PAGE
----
At its regular meeting, virtually held, January 25, the Basalt Town Council approved the hiring of Golden-based McKinstry Essention LLC to evaluate, plan, select the site and design the Town’s first solar and battery storage project.
Members swiftly powered through the passage of three ordinances after second readings and four resolutions, comprising what Mayor Bill Kane called, “a heck of a lot of important stuff.” Another bit of the important stuff was the purchase of land for the police station.
Scheduled presentations were few and brief, and the meeting was adjourned ahead of schedule. Councilor Gary Tennenbaum was absent and judging from the backdrop she chose, Councilor Elyse Hottel, attended from outer space. No one from the public spoke or attended via Zoom.
McKinstry will be paid $99,000 for its services, which will help Basalt meet Eagle County’s 2017 Climate Action Plan target of reducing greenhouse gas emissions 80% by 2050. Funding for the entire green project was part of the Basalt Forward 2030 bond issue voters approved last year. The photovoltaic array and batteries are projected to produce and store up to one-half megawatt of electricity, according to Ashley Brasovan, McKinstry account executive.
Basalt Town Engineer Catherine Christoff said the project will serve as a backup in case of a major power failure and provide “resiliency” if there is a need to “shelter in place,” at Basalt High School or other designated facilities.
Town Manager Ryan Mahoney announced that the site for the new police station is under contract for $1.7 million, with Loose Cannon LLC. The location on three-fourths of an acre at 20526 Highway 82 will provide “visibility and good access to Willits,” Mahoney said. He predicted Willits will receive most of the police calls since it is the fastest growing portion of the Town. “We are looking for a 50-year investment in this purchase,” he said.
Basalt police currently occupy 2400 square feet of a building on Elk Run Drive. Their new headquarters will be 4500 square feet, Mahoney said. Adjacent to the site is land Basalt purchased for $1.6 million last year for the public works facility. Mahoney asked Councilors to authorize Town staff to enter into a contract with Gould Construction for the next phase of this project.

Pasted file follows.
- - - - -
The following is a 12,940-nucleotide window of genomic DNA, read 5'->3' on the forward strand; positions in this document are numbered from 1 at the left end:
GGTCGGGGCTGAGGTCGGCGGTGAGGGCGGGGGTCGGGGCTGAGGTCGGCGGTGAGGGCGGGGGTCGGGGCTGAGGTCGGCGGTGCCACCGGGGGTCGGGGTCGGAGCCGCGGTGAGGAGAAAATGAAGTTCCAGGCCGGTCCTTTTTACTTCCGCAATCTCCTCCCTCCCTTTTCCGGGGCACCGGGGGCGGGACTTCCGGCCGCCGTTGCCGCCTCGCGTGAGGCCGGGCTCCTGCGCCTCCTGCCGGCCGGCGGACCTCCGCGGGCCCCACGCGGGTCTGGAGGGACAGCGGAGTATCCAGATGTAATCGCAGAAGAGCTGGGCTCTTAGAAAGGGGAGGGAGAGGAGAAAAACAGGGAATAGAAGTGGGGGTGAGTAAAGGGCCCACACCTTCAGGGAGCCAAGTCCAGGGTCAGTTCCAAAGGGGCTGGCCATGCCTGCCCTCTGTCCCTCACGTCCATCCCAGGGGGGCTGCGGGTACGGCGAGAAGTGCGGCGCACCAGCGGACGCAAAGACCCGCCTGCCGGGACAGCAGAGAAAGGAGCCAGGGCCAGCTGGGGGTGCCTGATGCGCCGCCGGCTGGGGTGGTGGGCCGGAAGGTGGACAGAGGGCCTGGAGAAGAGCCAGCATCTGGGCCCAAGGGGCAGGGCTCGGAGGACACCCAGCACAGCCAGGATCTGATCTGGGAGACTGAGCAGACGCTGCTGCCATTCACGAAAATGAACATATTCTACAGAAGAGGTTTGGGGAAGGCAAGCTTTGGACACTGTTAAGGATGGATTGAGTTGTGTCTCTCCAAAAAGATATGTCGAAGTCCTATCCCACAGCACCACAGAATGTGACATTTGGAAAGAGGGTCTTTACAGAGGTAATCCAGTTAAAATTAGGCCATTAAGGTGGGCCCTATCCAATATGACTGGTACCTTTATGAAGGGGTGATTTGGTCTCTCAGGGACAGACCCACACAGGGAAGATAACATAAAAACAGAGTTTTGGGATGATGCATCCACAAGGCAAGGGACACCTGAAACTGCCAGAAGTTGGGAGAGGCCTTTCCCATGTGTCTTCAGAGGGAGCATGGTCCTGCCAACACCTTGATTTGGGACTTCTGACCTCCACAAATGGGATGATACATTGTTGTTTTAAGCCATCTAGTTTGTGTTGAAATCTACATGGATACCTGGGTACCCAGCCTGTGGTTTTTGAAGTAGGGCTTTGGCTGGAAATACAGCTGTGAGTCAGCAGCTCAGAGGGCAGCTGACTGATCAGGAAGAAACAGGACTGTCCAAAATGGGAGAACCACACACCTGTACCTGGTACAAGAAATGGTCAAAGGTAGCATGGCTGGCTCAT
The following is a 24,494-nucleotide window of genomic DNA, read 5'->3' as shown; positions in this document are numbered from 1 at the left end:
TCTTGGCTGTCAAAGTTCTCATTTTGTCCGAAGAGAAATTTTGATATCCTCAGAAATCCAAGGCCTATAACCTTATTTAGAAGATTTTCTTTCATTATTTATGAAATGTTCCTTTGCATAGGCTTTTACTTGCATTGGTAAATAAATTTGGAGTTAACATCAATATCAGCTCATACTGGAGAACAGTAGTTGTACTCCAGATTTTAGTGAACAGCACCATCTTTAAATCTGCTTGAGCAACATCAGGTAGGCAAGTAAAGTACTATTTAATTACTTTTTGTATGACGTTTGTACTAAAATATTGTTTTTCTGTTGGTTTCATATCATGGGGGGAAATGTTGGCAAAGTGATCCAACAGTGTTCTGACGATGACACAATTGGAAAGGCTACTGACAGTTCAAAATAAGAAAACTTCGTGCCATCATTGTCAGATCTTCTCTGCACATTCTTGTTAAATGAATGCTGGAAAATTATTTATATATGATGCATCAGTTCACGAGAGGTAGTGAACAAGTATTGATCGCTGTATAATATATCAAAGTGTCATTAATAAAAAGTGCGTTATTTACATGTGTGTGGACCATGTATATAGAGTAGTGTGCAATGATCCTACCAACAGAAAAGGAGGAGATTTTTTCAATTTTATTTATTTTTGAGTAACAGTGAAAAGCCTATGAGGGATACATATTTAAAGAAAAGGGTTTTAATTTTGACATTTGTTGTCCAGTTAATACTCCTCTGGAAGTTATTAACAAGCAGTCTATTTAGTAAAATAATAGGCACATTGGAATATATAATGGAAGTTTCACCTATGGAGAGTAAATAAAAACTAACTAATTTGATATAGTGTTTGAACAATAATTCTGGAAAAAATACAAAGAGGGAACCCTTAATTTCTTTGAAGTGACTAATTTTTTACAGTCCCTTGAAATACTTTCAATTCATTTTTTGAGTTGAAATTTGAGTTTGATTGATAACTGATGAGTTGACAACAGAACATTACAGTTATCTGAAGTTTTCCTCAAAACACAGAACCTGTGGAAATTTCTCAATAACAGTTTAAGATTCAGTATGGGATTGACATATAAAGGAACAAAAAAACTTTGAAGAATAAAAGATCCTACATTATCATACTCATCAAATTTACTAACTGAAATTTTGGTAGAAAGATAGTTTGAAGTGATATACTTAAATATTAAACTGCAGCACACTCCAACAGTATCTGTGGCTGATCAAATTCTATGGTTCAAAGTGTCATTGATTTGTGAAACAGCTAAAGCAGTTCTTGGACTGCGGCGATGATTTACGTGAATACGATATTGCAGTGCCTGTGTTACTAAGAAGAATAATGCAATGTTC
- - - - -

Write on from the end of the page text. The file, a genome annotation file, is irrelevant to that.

The town council’s approval of a resolution to immediately hire Ayers Associates Inc. for grant writing services enabled it to meet the deadline for a $1 million grant from Colorado Department of Transportation’s (CDOT) Revitalizing Main Street Program. The state grant would cover part of the $2.5 million shortfall in the total funding for Basalt Forward 30’s Midland Avenue landscape project, said Christy Chicoine, finance director. Another $465,000 will be made up of unexpected building permit fees that Basalt received last year. The other portion will be contributed by the town to show “buy-in,” said Chicoine.
On its second reading, the Council adopted an ordinance approving Fork Front LLC’s site-specific plan designed by Bldg Seed Architects, for a 12-unit apartment building equipped with roof solar panels, on the east end of Emma Road. Three two-bedroom apartments will be deed-restricted to increase the amount of affordable housing.
Fork Front agreed to build an extension of the Ponderosa Trail along the Roaring Fork River within seven months of completion, or pay $70,000 to the Town if the work is not finished, said Assistant Planning Director James Lindt.
The Town Council meeting opened with a fond farewell to Planning Director Susan Philp, who is retiring after 24 years. Philp sat alone in the usual council meeting room to monitor Zoom traffic for the last Council meeting she needed to attend. She was teary-eyed from the show of staff and Council appreciation. “She did everything, and then some,” said Mayor Kane.
Kane also acknowledged Basalt skiers Haley Swirbul and Hanna Faulhaber for earning places on the U.S. Ski Team, to compete at the Beijing Olympics.